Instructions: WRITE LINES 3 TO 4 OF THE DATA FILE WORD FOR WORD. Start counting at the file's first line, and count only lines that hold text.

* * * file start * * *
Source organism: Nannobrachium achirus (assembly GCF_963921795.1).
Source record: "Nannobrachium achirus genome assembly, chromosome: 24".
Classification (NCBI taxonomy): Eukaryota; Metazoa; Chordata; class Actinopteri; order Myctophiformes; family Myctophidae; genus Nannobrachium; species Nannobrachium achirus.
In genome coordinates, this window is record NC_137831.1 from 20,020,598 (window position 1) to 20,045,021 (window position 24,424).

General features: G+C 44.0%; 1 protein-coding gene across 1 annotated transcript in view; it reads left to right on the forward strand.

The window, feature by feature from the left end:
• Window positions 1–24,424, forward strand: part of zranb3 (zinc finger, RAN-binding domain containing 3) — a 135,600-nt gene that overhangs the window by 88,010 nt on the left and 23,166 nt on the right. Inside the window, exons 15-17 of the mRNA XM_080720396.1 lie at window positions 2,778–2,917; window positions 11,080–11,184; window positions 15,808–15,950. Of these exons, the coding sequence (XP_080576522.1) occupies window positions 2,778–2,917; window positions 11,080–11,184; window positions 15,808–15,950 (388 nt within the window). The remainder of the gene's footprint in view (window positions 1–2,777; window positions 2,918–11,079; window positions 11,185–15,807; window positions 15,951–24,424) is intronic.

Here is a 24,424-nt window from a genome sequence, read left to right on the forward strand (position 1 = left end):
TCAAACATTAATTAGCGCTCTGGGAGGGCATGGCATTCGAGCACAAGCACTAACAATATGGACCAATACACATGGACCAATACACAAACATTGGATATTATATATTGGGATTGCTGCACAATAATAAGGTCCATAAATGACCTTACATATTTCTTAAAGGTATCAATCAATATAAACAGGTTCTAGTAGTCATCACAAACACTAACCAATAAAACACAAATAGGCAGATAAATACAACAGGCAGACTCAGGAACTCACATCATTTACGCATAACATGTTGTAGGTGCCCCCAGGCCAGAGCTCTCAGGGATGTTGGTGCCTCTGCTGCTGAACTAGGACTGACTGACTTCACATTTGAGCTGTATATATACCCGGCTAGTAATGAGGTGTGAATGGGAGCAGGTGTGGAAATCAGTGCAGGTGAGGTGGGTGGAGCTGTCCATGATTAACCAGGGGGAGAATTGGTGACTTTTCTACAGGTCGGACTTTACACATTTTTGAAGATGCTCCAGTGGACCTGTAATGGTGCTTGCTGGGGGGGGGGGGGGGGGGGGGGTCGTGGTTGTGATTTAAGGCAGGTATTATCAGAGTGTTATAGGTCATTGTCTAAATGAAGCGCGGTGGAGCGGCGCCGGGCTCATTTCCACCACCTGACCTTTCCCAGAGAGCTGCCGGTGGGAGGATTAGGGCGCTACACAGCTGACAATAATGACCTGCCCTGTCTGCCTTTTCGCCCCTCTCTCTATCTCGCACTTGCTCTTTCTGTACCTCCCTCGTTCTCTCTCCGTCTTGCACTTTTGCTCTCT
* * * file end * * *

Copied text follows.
Classification (NCBI taxonomy): Eukaryota; Metazoa; Chordata; class Actinopteri; order Myctophiformes; family Myctophidae; genus Nannobrachium; species Nannobrachium achirus.
In genome coordinates, this window is record NC_137831.1 from 20,020,598 (window position 1) to 20,045,021 (window position 24,424).